Reflecting on FutureCityGame in one of the world’s oldest cities.

Tomorrow I will be giving a presentation on FutureCityGame at the inaugural Gaming Forum in Athens. In the preparation for this I have had a chance to reflect what were the key elements for successful the Future City Games. There are many reasons why the game has been successful, not least the strong partner organisations, like Centre for Local Economic Strategies (full disclosure: I am a CLES board member) and Architecture + Design Scotland but also DODO in Finland and CKPZ in Czech Republic.

The start up pack for Future City Game which explains how to plan a game, which stakeholders to involve, how to recruit players for the team – the game is not just one or two days but takes place at least 3 months before and 1 month after the actual event. The Start up manual is one of the key elements of FutureCityGame’s success can be downloaded from here

Diversity in the teams – a cornerstone in any innovation process is to get as diverse experiences as possible together.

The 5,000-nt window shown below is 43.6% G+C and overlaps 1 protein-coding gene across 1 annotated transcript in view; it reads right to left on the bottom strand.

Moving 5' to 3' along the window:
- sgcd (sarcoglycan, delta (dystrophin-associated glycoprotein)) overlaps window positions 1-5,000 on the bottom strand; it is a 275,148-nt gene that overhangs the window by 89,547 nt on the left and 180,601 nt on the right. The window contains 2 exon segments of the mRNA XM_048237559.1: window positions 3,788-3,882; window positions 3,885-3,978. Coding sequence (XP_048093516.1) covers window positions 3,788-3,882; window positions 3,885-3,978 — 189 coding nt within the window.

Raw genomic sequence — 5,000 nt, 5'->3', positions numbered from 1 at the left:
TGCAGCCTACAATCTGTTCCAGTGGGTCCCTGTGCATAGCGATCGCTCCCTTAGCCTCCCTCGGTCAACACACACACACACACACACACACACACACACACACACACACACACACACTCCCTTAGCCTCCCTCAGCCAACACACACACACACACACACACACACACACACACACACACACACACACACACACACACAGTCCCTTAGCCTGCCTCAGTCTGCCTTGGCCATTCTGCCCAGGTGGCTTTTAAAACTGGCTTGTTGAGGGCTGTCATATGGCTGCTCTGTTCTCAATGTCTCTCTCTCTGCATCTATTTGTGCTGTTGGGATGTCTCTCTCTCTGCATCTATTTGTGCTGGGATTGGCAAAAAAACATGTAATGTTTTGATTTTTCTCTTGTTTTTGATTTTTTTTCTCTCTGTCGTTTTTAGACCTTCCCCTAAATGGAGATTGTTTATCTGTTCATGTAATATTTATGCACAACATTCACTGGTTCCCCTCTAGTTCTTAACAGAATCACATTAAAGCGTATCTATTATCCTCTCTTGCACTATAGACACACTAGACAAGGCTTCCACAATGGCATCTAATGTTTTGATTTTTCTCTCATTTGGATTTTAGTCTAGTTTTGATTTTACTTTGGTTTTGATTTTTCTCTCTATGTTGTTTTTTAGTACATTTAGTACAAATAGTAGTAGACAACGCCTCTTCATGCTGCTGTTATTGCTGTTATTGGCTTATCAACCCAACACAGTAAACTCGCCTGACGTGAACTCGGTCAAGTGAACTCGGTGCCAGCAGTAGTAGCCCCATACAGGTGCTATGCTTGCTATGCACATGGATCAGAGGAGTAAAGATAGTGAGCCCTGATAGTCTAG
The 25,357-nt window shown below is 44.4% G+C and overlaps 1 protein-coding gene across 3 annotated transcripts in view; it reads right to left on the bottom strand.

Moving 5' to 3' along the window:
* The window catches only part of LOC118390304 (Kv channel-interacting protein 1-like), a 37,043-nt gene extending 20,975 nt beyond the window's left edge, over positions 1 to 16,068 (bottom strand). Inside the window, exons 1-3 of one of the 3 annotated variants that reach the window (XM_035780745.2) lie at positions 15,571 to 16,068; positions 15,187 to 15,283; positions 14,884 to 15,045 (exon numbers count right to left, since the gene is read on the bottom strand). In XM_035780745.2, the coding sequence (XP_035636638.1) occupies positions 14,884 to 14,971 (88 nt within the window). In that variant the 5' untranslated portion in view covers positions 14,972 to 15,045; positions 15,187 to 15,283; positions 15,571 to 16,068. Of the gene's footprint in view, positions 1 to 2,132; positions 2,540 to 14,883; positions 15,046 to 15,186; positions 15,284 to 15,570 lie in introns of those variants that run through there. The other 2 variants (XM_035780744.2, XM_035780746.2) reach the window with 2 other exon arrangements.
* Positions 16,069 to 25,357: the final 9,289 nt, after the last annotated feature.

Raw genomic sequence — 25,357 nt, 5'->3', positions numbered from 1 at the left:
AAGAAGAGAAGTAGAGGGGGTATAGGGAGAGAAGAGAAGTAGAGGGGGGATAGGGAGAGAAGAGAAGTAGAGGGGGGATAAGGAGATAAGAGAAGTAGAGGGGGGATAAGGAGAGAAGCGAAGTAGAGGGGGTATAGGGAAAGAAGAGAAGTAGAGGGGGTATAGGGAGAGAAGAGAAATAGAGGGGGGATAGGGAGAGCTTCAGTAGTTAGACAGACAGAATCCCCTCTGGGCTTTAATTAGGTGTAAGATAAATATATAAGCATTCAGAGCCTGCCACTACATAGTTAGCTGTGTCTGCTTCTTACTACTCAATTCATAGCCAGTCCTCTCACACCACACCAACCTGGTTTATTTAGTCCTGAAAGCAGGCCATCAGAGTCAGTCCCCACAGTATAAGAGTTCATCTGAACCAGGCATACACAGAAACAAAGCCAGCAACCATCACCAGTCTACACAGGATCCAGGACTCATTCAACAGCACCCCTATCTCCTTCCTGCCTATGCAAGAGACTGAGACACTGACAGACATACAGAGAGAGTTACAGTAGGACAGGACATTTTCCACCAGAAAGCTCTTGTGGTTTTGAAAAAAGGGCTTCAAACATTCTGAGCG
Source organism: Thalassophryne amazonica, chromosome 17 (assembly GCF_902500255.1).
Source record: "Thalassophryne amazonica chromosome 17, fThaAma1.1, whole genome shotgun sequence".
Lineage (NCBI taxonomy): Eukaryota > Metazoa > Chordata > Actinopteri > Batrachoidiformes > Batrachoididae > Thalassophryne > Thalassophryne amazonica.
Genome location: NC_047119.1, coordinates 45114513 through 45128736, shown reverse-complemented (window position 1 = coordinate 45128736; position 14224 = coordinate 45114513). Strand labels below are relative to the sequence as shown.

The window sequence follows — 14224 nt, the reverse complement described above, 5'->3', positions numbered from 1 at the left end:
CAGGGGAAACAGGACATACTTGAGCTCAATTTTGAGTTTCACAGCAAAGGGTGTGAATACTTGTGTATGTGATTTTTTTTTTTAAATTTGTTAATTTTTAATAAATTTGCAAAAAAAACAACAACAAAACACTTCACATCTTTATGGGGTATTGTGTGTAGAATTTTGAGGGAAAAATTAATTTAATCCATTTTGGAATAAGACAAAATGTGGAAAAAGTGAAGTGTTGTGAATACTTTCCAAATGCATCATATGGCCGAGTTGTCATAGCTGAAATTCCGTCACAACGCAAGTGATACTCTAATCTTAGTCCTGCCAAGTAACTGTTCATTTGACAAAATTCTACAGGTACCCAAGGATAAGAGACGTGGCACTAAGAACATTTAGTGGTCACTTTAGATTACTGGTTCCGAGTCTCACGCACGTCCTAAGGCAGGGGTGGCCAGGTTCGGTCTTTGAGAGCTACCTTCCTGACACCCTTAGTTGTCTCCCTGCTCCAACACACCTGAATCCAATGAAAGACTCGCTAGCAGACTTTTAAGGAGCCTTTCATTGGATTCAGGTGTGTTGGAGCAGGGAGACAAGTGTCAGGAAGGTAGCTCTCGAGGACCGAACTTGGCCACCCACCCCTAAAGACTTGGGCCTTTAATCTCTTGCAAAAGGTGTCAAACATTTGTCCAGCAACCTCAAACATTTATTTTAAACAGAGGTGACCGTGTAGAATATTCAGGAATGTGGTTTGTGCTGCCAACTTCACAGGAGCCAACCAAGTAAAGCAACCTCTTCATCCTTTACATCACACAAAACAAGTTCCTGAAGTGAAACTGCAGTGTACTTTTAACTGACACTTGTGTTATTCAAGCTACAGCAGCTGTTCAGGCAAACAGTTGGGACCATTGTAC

Practitioners as external advisers Practitioners who work with city issues on a daily basis can provide the teams with indispensable support in building a strong business case around their idea. The teams decide when and how to consult the experts. To give the experts, or practitioners as we prefer to call them, a stake in the ideas, we sometimes allow them to be part of the voting process at the end of the game.

Real world testing
In addition to talking to practitioners, the teams are given almost half a day to test their idea.

The fun factor and the gaming element
The GamesMaster and often co-GamesMasters have a key role in ensuring that the dynamics in the teams flow. Sometimes we have small competitions during the steps. Our experience is that professionals and amateurs forget their place in hierarchies when they are in a team together and under pressure to do better than other teams. While we encourage people to create a friendly atmosphere it is important for us that people in teams do not feel intimidated by fellow team members.

You can read more about FutureCityGame here:

FutureCityGame was developed by British Council in partnership with Centre for Local Economic Strategies and URBIS.

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